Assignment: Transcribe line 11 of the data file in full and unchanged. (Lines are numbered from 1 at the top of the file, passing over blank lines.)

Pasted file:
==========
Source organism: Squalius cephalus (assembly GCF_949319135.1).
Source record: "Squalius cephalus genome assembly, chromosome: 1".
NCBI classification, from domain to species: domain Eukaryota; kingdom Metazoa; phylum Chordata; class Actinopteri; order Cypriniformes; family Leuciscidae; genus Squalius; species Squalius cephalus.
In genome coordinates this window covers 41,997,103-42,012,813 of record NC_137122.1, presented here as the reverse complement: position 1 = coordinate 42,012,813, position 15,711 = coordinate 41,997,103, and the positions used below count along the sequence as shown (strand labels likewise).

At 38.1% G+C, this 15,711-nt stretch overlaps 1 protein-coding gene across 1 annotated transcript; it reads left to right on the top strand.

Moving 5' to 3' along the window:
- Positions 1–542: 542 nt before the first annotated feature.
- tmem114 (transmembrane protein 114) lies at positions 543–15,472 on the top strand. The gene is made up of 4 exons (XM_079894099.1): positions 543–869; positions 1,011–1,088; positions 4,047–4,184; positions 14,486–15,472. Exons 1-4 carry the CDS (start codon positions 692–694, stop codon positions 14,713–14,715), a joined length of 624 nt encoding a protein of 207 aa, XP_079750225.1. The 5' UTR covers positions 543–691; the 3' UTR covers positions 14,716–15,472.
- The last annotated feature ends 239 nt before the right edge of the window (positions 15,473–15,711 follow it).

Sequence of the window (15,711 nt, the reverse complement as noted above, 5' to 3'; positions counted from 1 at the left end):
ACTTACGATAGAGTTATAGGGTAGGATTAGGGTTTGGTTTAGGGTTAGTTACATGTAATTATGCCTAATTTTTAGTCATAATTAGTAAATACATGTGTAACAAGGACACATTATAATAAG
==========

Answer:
ACTTACGATAGAGTTATAGGGTAGGATTAGGGTTTGGTTTAGGGTTAGTTACATGTAATTATGCCTAATTTTTAGTCATAATTAGTAAATACATGTGTAACAAGGACACATTATAATAAG